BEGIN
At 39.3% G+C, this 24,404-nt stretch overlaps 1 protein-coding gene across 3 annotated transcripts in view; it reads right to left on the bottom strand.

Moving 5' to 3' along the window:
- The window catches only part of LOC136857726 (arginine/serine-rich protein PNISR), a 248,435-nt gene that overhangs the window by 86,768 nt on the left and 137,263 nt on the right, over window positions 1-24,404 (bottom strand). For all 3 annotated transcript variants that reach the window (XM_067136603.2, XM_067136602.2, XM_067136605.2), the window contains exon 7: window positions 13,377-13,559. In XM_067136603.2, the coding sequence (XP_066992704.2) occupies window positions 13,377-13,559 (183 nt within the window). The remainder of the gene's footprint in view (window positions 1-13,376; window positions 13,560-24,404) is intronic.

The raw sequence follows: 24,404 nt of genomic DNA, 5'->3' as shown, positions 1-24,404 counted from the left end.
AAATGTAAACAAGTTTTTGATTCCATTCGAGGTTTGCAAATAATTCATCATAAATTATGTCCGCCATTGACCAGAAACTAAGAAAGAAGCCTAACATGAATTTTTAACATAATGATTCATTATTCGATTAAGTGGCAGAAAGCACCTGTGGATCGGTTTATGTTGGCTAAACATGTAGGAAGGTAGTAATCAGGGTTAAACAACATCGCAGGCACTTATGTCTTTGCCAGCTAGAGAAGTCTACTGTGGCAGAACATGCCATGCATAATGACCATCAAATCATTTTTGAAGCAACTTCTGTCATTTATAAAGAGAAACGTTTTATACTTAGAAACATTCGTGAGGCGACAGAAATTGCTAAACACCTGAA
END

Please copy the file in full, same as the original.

At 39.3% G+C, this 24,404-nt stretch overlaps 1 protein-coding gene across 3 annotated transcripts in view; it reads right to left on the bottom strand.

Moving 5' to 3' along the window:
- The window catches only part of LOC136857726 (arginine/serine-rich protein PNISR), a 248,435-nt gene that overhangs the window by 86,768 nt on the left and 137,263 nt on the right, over window positions 1-24,404 (bottom strand). For all 3 annotated transcript variants that reach the window (XM_067136603.2, XM_067136602.2, XM_067136605.2), the window contains exon 7: window positions 13,377-13,559. In XM_067136603.2, the coding sequence (XP_066992704.2) occupies window positions 13,377-13,559 (183 nt within the window). The remainder of the gene's footprint in view (window positions 1-13,376; window positions 13,560-24,404) is intronic.

The raw sequence follows: 24,404 nt of genomic DNA, 5'->3' as shown, positions 1-24,404 counted from the left end.
AAATGTAAACAAGTTTTTGATTCCATTCGAGGTTTGCAAATAATTCATCATAAATTATGTCCGCCATTGACCAGAAACTAAGAAAGAAGCCTAACATGAATTTTTAACATAATGATTCATTATTCGATTAAGTGGCAGAAAGCACCTGTGGATCGGTTTATGTTGGCTAAACATGTAGGAAGGTAGTAATCAGGGTTAAACAACATCGCAGGCACTTATGTCTTTGCCAGCTAGAGAAGTCTACTGTGGCAGAACATGCCATGCATAATGACCATCAAATCATTTTTGAAGCAACTTCTGTCATTTATAAAGAGAAACGTTTTATACTTAGAAACATTCGTGAGGCGACAGAAATTGCTAAACACCTGAA